The second bill in Spring Theatreworks' "Springfest 2003" was Sun Stand Thou Still, the story of a nameless protagonist simply called "the Driver." The Driver is trapped on an endless desert road that goes on forever. At the end of this road, the Driver presumes, is some sort of reward: one scene suggests he'll be rewarded with magic apples; another suggests that there'll be unicorns waiting at the end of the journey. Tragically the Driver never finds this reward.
Just as the Diver is trapped on an endless journey with the empty promise of unicorns at the end, so was the audience. Just as the Driver discovers that there are no unicorns or magic apples, the audience found that there was no resolution or plot twist awaiting them at the end of their two-hour journey -- unlike, say, a Twilight Zone episode, in which Rod Serling reveals a metaphor's meaning after only 30 minutes.
During the endless journey, the Driver is accompanied by the Hitchhiker. Occasionally the two meet the Apple Woman (Erin Treadway). The conversations the three share usually center on apples and urine, with the apples being some vague "Garden of Eden" metaphor, and the urine possibly a symbol for something or other as well. In fact, biblical references abound in the play (the title itself is a quote from Joshua 10:12). The biblical references only serve to further confuse an already circumlocuted story.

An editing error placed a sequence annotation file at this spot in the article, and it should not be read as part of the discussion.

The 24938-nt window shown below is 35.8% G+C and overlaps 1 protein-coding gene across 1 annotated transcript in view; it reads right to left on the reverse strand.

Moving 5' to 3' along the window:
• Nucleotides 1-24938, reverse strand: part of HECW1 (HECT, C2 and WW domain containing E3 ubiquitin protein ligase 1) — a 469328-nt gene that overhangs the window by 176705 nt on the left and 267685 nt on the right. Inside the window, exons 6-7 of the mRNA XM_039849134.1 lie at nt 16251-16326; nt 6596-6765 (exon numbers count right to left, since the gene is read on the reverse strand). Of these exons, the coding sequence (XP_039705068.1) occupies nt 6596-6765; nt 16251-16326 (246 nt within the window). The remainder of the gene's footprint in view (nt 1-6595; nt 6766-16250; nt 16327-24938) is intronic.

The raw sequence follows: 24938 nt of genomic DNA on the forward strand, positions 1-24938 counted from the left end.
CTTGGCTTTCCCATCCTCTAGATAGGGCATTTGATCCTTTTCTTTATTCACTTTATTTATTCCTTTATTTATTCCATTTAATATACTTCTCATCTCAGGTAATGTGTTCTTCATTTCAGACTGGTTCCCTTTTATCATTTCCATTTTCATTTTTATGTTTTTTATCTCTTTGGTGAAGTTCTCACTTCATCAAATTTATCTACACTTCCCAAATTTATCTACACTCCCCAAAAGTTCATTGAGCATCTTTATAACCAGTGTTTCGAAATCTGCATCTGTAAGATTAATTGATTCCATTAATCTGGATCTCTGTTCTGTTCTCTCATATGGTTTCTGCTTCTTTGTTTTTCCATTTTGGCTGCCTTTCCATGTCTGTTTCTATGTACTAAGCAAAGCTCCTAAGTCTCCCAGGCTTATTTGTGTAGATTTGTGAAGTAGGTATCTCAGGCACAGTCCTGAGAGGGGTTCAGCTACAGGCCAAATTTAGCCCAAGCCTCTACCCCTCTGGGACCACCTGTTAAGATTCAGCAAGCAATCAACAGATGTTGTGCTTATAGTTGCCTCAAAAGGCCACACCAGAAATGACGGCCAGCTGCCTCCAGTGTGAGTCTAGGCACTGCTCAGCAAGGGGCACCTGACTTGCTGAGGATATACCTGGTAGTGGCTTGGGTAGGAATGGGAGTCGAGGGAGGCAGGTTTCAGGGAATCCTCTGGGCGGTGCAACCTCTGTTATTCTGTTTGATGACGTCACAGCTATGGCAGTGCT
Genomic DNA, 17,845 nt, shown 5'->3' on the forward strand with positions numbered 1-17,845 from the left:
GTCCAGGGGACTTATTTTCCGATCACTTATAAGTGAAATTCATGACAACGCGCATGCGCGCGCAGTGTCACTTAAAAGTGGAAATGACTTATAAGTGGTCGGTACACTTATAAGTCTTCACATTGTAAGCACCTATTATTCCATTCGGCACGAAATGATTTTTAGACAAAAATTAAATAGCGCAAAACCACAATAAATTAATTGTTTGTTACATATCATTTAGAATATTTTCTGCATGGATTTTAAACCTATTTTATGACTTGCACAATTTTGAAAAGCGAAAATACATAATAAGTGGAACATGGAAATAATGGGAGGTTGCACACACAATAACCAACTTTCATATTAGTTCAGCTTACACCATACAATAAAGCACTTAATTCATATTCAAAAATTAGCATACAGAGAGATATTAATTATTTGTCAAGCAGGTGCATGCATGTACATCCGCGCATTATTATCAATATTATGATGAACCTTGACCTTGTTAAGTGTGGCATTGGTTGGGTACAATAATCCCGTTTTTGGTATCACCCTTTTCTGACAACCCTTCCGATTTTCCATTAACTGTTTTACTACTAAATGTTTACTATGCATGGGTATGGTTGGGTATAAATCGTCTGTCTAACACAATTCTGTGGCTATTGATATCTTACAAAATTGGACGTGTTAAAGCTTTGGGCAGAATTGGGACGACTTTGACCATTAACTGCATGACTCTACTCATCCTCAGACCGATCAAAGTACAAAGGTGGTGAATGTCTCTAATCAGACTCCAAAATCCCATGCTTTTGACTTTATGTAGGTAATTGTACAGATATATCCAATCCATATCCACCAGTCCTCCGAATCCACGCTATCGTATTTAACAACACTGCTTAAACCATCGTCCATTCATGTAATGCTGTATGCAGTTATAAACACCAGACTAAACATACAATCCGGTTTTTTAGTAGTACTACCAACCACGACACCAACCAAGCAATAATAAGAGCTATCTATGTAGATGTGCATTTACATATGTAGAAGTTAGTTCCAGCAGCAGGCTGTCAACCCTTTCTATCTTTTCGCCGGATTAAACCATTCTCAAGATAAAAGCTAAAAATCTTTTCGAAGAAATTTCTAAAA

Frank Shattuck was masterful in his depiction of the Driver and deserved to be in a much better play. He was so committed to the role and so convincing that at times it seemed that Spring Theatreworks actually hired a real redneck to play the role. Stephen Douglas Wood as the Hitchhiker was a great sidekick for the Driver and handled his numerous urination scenes with as much dignity as could be hoped for.
The set, by John Connors, cleverly simulated the various vehicles used in the play. These cars were metal frameworks and steering wheels on posts. The frames quickly and quietly came apart for subtle set changes, and to represent car crashes.
Director Jacob Titus did his best to make something out of nothing. Most of the play was just two or three people sitting around talking about urine and apples, and Titus took advantage of any opportunity to put in some action.
(Also featured Nathan Stith.)
Return to Volume Ten, Number Three Index
Return to Volume Ten Index
Return to Home Page
Copyright 2003 Charles Battersby